Kewdra by Anya's Garden:  Disclaimer: I am biased against kewda, a.k.a. pandanus flower, a.k.a. psychotically strong sharp floral that overpowers everything I blend with it even when heavily diluted, a.k.a umm, I think you get the idea.  To be fair, I've only sampled one kewda absolute from Liberty Naturals.  Maybe there's a kewda out there I'd like better?  I'm not sure how Anya tamed the kewda beast, but she did.  This scent grows on me more and more each time I try it.  Anya seems to have enhanced the elusive velvety almost chocolate note that kewda has, something I try to do each time I work with this botanical and never succeed.  Not that Kewdra is a gourmand scent, but there's something lurking underneath there that's elusive, soft and yummy.  Normally I don't care for ambergris either, but I do in Kewdra.  I think I can smell it, and I LIKE it.  I found Kewdra risky, completely original and full of moxie.  The drydown of Kewdra is my favorite part.  It's delectable and very long lasting. Kewdra makes me want to don a low-cut bohemian dress with lots of gold bangles and eyeliner on a sexy date for Indian food and flirt with the waiter when my husband goes to the restroom.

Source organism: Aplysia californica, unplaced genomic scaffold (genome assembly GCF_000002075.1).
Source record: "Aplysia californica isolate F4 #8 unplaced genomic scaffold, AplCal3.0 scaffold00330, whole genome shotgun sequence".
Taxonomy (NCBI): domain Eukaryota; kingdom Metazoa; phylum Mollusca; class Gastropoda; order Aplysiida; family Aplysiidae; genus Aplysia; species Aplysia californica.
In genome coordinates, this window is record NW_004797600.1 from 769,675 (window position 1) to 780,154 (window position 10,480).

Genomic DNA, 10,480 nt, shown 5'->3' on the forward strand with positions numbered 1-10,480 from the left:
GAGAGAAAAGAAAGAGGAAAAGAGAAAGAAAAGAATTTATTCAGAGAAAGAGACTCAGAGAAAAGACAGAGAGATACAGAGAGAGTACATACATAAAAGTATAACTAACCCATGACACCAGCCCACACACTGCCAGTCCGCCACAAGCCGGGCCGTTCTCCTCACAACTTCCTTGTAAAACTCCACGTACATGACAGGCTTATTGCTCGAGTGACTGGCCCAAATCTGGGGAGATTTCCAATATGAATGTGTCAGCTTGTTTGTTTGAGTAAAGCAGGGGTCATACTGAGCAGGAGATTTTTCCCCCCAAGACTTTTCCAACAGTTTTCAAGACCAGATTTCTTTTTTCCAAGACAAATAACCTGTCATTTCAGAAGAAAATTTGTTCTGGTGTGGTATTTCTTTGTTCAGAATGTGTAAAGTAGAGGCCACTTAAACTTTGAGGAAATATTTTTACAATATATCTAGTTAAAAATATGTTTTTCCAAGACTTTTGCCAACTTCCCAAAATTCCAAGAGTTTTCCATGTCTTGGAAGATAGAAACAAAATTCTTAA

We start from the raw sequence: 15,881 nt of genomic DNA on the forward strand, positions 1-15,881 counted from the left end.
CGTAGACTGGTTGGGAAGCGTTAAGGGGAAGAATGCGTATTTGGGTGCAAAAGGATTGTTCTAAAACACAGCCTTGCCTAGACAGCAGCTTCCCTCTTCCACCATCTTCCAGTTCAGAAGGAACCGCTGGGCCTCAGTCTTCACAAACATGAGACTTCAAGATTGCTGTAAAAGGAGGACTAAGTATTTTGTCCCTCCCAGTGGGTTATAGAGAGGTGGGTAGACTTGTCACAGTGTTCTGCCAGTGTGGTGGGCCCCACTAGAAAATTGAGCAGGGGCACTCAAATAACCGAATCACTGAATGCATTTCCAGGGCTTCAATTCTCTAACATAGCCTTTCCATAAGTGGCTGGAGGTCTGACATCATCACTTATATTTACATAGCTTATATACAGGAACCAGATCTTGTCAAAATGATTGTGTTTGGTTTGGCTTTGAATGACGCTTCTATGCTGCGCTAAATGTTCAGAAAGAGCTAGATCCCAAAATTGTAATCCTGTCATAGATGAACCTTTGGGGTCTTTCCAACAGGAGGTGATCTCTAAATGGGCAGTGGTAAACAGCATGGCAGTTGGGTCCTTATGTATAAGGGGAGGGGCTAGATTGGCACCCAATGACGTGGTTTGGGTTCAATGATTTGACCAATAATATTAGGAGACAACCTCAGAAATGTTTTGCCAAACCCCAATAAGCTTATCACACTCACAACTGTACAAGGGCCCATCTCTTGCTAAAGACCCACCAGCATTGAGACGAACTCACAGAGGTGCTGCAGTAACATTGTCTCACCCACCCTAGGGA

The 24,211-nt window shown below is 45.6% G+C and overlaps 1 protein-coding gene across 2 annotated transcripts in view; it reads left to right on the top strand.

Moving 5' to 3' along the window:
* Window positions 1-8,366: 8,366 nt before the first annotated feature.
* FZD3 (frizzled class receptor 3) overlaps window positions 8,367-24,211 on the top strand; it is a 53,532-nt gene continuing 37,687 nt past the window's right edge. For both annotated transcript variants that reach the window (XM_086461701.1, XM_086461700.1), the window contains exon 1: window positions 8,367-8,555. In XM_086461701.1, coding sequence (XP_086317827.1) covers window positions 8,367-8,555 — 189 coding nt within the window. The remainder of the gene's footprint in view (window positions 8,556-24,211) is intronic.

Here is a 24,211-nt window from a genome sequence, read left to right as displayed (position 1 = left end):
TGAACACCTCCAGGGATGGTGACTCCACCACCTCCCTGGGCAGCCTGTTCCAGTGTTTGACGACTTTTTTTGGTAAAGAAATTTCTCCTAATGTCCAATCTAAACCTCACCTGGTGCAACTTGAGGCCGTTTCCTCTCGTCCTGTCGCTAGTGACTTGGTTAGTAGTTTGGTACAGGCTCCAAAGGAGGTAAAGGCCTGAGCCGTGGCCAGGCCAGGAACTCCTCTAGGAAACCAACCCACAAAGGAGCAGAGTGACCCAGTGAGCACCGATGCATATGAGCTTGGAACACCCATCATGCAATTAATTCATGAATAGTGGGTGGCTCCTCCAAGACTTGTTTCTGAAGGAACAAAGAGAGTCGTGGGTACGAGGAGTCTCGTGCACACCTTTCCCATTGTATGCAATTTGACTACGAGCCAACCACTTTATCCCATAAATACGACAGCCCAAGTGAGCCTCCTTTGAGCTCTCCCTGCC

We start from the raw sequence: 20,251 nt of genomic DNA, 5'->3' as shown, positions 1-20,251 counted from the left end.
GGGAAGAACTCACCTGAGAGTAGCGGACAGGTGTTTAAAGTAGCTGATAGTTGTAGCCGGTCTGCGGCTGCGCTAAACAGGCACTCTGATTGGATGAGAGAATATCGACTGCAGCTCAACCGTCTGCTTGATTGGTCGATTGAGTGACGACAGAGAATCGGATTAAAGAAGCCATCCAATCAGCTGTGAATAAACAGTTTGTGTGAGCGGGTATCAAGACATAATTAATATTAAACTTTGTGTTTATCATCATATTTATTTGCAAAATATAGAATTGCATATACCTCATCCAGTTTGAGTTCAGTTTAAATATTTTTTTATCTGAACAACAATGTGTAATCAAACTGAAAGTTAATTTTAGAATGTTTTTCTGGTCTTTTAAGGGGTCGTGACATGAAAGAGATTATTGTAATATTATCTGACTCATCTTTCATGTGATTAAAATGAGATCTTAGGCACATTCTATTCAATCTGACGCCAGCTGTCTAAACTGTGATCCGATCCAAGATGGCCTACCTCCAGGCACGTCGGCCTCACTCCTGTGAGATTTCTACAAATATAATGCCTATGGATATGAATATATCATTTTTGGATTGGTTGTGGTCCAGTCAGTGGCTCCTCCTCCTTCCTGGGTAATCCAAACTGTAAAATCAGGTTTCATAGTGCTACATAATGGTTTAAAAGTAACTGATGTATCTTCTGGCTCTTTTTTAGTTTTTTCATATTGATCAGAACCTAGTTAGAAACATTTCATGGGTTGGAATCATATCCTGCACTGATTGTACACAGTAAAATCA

Dionysus by Lords Jester:  This is one crazy scent.  There's an intriguing yeasty top note that I can't get enough of.  It's odd and I like it.  It smells like malt or brewers yeast.  I can then smell honey and a vegetable aroma, then comes an animal musky note.  Like goats or sheep.  Growing up on a farm with hippies in the middle of nowhere (Oh alright, it was a commune) my father was partial to pouring warm freshly squeezed goats milk on our morning cheerios.  Needless to say, my little brother and I were no longer hungry or amused by this turn of events and dreaded the warm musky invasion into our morning cereal.  Consequently, I'm not wild about the smell of goats as it brings grisly flashbacks of morning cereal gone wrong.  That being said, I think some perfumers such as Adam and Anya successfully use this animalistic note in their perfumes.  For me Dionysus is a roller coaster of smells and memories in the coolest way possible.  Definitely unisex and unique.  I'm off to to my happy place now where the milk is cold, from cows and my cheerios smell of oats.